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October 31, 2001
Song and dance over nothingArthur J Pais
Shah Rukh Khan's Asoka has lost the box office battle in North America and United Kingdom. The much hyped film, whose producers had also hoped to expose it to mainstream audiences in a significant way, seized $337,464 in North America and $360,000 in the United Kingdom.
"I don't know what I can make out of the film," says Simran Singh, a medical student in New York. "There are many scenes, especially the action ones, which are as good as those in a Hollywood film. But the songs slow down the narrative."
She says that she had expected the songs to move the story forward as in Lagaan. Besides, they were not particularly appealing, except for one or two.
At least a dozen people who had seen the film in half a dozen cities expressed similar sentiments -- they had expected a lot more from the film.
"The arty, arty directors fail when they want to make a big film. They should stick to their small films," says Singh, referring to director Santosh Sivan's The Terrorist, the intense film that won him worldwide acclaim.
The marketing team of Asoka had expected it to get wide attention in the mainstream media.
But except for a handful of publications such as trade weekly Variety, which gave the film the thumbs up, the film went unnoticed by the likes of The New York Times and The Washington Post.
On the other hand, The Terrorist had opened in America preceded by a lengthy article by actor John Malkovich praising the film. It played mostly to non-Indian audiences, having been released in mainstream art houses, and grossed about $700,000.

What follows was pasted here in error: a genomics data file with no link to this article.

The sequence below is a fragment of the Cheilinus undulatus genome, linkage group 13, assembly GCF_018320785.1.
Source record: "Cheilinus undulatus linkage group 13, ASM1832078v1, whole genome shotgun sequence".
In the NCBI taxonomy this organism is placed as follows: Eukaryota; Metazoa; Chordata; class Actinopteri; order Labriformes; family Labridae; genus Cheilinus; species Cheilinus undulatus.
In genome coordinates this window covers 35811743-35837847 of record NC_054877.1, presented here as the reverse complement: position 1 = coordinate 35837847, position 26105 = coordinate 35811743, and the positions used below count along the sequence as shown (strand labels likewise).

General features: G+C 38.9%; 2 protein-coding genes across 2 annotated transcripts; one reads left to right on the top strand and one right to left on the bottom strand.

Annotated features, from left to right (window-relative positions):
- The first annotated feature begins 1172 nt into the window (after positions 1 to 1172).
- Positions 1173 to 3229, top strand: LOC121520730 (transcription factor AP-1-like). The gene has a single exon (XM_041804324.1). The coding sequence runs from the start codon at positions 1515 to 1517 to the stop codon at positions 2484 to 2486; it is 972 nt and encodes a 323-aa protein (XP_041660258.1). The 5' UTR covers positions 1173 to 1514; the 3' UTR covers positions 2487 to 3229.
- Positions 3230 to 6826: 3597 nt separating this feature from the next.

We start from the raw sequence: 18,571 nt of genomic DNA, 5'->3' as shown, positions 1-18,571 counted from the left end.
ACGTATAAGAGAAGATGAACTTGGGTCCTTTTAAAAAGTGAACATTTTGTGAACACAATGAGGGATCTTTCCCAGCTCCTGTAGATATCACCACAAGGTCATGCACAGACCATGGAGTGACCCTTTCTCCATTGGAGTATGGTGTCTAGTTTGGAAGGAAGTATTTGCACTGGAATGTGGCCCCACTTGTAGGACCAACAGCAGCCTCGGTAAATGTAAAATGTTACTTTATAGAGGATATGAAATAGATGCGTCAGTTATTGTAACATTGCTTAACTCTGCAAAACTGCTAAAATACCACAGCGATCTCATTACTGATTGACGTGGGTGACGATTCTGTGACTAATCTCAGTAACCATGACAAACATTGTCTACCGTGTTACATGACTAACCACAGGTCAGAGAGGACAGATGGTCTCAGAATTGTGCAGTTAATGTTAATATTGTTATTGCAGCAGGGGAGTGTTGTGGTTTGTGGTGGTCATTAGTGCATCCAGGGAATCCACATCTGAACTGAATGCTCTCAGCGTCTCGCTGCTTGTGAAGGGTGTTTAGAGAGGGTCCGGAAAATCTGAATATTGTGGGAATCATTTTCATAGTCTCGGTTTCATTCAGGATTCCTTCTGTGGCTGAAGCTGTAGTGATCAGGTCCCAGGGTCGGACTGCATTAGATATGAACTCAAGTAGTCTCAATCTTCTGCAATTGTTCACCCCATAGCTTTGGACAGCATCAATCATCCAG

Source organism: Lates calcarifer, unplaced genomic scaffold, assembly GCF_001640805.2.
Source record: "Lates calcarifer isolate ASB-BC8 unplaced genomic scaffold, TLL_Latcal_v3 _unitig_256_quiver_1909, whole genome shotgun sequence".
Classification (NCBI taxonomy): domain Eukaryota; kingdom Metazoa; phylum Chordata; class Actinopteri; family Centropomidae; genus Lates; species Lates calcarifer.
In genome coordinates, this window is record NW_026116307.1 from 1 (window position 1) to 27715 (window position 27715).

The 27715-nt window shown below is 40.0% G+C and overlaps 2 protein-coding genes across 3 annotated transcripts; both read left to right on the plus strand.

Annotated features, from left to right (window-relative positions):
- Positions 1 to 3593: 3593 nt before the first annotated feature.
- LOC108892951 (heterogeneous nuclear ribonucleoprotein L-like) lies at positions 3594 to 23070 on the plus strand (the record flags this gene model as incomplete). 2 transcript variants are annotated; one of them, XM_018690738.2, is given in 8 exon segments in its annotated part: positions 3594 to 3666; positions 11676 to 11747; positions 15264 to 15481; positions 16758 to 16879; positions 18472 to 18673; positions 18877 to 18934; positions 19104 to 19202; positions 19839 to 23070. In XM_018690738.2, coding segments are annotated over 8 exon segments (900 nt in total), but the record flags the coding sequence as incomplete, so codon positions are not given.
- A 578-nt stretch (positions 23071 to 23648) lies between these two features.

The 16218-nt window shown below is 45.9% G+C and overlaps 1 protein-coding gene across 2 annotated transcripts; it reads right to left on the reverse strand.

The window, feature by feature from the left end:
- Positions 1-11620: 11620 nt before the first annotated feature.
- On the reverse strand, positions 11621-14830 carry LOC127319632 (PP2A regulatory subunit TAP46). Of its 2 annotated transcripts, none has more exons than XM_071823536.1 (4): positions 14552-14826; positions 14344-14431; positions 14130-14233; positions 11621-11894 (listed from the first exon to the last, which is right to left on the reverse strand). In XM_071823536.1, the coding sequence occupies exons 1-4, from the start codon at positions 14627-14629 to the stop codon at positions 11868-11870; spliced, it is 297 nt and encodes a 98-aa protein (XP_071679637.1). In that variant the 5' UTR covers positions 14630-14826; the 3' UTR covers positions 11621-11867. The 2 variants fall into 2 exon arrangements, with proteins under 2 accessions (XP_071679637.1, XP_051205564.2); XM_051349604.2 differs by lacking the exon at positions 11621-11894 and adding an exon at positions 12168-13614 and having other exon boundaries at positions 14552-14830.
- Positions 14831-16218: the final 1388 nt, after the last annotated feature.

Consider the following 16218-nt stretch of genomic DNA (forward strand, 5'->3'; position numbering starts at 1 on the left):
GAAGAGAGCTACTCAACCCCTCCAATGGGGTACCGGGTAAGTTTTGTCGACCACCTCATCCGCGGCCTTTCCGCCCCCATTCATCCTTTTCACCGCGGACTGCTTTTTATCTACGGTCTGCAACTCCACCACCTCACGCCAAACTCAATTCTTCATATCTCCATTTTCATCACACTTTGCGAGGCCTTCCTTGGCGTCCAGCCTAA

Malkovich was the president of the jury at the Cairo Film Festival where The Terrorist won the top award. The acclaimed actor, who lives on continental Europe, has not said anything about Asoka.
Mark Burton, one of the producers for Asoka cryptically says that Malkovich has not yet seen the film. Malkovich has been 'extremely kind' to The Terrorist Burton said, adding he did not want to seek any favor from the actor. Burton's Wonder Films distributed Asoka in North America.
Asoka gross is a respectable figure for any film but when one considers the fact that it was given the widest release for a desi film, its gross on 67 screens in North America is indeed puny. It looks insignificant compared to the first weekend takes of Hum Saath Saath Hain ($651,575) and Taal ($591,289). It ranked Number 22 on the American box office list for the weekend.
In United Kingdom, the film was ninth on the box office list. But there too, it received a wide release in 80 cinema houses and in that context, its gross was disappointing.
Most Indian films lose about 50 per cent of the box office in the second week. If the usual attrition rate is applied to Asoka it might end up with just about $750,000 in North America.
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